Happy New Year! And welcome back.
Jane Sullivan of Australia’s The Age clues us in on books (fiction, nonfiction, and poetry) to be published this year.
To add to your March madness:
The ToB is an annual springtime event here at the Morning News, where 16 of the year’s best works of fiction enter a March Madness-style battle royale. Today we’re announcing the judges and final books for the 2013 competition as well as the long list of books from which the contenders were selected.
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If you’re new to the tournament, here’s how it works: Each weekday in March, two works of fiction from 2012 go head to head, with one of our judges deciding—with elaborate explanation—to advance one title into the next bracket. At the end of the month, the winner of the tournament is blessed with the Rooster, our prize named after David Sedaris’s brother (because why not). Along the way, each judge reveals his or her biases and interests, any connections they have to the participating authors, and, most importantly, how they decided between the two books. Then our ToB Chairmen, authors Kevin Guilfoile and John Warner, weigh in with commentary, and finally leave it up to you, the readers, to add your own passionate thoughts and rebukes to the mix.
“Foil” is a literary term to present a character in contrast with another with an aim to project it against a backdrop of opposite traits. The word “foil” was taken from the practice of displaying gems with a backing of foil to project their brilliance. Foil is a literary device to project a character by comparing it with another character similar in some essential traits but contrasting immensely in others. It is usually created to project the protagonist, the main character. The foil may or may not be a major character in a story, but it has something in common with the protagonist, and this diverts the attention of the reader or audience to the protagonist. A foil is like complementary colors which are located on the opposite sides of the color wheel, yet they need one another for their best to come out.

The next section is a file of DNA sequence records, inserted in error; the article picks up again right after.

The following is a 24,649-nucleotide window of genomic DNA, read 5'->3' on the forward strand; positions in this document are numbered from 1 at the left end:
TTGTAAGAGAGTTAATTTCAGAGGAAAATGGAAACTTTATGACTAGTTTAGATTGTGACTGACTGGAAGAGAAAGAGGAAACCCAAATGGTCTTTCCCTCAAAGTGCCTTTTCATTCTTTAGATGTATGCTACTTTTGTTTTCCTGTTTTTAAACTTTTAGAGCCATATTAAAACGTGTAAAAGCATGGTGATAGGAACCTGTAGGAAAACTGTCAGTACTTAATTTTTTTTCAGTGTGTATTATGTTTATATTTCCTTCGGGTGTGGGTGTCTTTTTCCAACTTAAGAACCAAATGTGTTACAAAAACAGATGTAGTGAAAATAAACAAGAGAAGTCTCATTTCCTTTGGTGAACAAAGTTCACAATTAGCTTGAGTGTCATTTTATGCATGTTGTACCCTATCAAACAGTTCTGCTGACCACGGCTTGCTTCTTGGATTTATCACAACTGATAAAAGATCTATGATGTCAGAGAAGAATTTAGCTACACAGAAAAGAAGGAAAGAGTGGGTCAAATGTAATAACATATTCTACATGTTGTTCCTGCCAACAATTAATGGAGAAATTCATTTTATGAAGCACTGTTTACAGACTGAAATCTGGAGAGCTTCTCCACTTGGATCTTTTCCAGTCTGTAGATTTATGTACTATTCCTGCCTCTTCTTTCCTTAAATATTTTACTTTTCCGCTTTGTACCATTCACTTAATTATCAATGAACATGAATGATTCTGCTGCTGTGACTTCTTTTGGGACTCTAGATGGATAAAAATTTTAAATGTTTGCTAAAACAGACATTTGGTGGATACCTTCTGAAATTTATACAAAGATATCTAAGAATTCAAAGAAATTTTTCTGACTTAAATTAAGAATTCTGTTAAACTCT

Nobody knows what feminism is any more, but it isn’t just about equal pay and abortion rights. It’s about appreciating femaleness for femaleness’s sake. Wilder was right wing, religious, practically silent as a writer until her 65th year. What pulls these books of hers, unwittingly or not, on to a feminist level derives from her innate rebelliousness, hinted at in the fictional Laura’s moments of indignation, sisterly rivalry and daredevil escapades. Wilder boldly took the American dream and 18th-century individualism to include herself, and wrote without apology about the daily lives of women and girls.
You may never look at these beloved books in quite the same way again.
Or they at least leave Kathleen Parker cold. And here’s her reason:
Paper, because it is real, provides an organic connection to our natural world: The tree from whence the paper came; the sun, water and soil that nourished the tree. By contrast, a digital device is alien, man-made, hard and cold to human flesh.
Are you convinced?
Dr. Suzanne Koven has recommendations for:
works of literature relating to health and medicine published in 2012. This genre is ever-growing, with new memoirs, literary nonfiction, and even novels and poetry collections added each year.
The first-person narrator descends from the ancient storyteller unspooling his tale around the fire for the delight and edification of his people. But on the page, two things transform him. One, we readers can ask “Who is this speaker? Why is he telling us this story, and what isn’t he telling us?” Two, he can go on as long as he wants. The first case invents the so-called Unreliable Narrator, the second gives rise to what I like to call the World Swallower.
Read Oppen Porter’s choices as the best examples of these two types of first-person narrator.